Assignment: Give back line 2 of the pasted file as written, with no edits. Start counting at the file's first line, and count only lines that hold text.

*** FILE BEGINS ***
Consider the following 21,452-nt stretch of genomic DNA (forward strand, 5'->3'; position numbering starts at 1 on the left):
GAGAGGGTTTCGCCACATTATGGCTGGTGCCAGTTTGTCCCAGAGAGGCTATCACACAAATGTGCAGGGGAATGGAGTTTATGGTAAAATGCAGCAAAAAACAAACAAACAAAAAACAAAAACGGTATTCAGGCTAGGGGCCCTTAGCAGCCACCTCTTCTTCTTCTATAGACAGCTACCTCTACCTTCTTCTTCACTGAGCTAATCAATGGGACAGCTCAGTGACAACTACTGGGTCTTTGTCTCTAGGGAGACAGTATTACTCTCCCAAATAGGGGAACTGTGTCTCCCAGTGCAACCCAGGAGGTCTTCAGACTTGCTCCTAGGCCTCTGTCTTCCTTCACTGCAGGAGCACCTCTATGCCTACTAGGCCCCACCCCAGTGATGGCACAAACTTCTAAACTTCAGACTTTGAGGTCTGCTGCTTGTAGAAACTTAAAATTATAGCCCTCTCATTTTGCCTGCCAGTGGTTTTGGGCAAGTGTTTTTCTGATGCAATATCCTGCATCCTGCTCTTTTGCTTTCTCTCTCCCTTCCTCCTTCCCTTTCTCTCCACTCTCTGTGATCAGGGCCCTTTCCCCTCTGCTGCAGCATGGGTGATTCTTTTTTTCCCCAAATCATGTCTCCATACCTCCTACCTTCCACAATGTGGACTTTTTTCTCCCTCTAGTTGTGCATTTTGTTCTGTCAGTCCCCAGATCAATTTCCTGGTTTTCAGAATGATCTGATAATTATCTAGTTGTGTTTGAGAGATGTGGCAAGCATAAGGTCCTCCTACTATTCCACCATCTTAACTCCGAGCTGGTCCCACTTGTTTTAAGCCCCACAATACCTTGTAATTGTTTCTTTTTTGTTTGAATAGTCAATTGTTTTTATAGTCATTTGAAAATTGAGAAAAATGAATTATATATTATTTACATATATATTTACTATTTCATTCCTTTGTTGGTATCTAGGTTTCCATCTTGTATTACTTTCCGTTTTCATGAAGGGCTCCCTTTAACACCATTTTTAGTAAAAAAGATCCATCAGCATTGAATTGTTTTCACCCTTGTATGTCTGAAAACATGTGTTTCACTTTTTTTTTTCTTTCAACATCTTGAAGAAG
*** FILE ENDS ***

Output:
GAGAGGGTTTCGCCACATTATGGCTGGTGCCAGTTTGTCCCAGAGAGGCTATCACACAAATGTGCAGGGGAATGGAGTTTATGGTAAAATGCAGCAAAAAACAAACAAACAAAAAACAAAAACGGTATTCAGGCTAGGGGCCCTTAGCAGCCACCTCTTCTTCTTCTATAGACAGCTACCTCTACCTTCTTCTTCACTGAGCTAATCAATGGGACAGCTCAGTGACAACTACTGGGTCTTTGTCTCTAGGGAGACAGTATTACTCTCCCAAATAGGGGAACTGTGTCTCCCAGTGCAACCCAGGAGGTCTTCAGACTTGCTCCTAGGCCTCTGTCTTCCTTCACTGCAGGAGCACCTCTATGCCTACTAGGCCCCACCCCAGTGATGGCACAAACTTCTAAACTTCAGACTTTGAGGTCTGCTGCTTGTAGAAACTTAAAATTATAGCCCTCTCATTTTGCCTGCCAGTGGTTTTGGGCAAGTGTTTTTCTGATGCAATATCCTGCATCCTGCTCTTTTGCTTTCTCTCTCCCTTCCTCCTTCCCTTTCTCTCCACTCTCTGTGATCAGGGCCCTTTCCCCTCTGCTGCAGCATGGGTGATTCTTTTTTTCCCCAAATCATGTCTCCATACCTCCTACCTTCCACAATGTGGACTTTTTTCTCCCTCTAGTTGTGCATTTTGTTCTGTCAGTCCCCAGATCAATTTCCTGGTTTTCAGAATGATCTGATAATTATCTAGTTGTGTTTGAGAGATGTGGCAAGCATAAGGTCCTCCTACTATTCCACCATCTTAACTCCGAGCTGGTCCCACTTGTTTTAAGCCCCACAATACCTTGTAATTGTTTCTTTTTTGTTTGAATAGTCAATTGTTTTTATAGTCATTTGAAAATTGAGAAAAATGAATTATATATTATTTACATATATATTTACTATTTCATTCCTTTGTTGGTATCTAGGTTTCCATCTTGTATTACTTTCCGTTTTCATGAAGGGCTCCCTTTAACACCATTTTTAGTAAAAAAGATCCATCAGCATTGAATTGTTTTCACCCTTGTATGTCTGAAAACATGTGTTTCACTTTTTTTTTTCTTTCAACATCTTGAAGAAG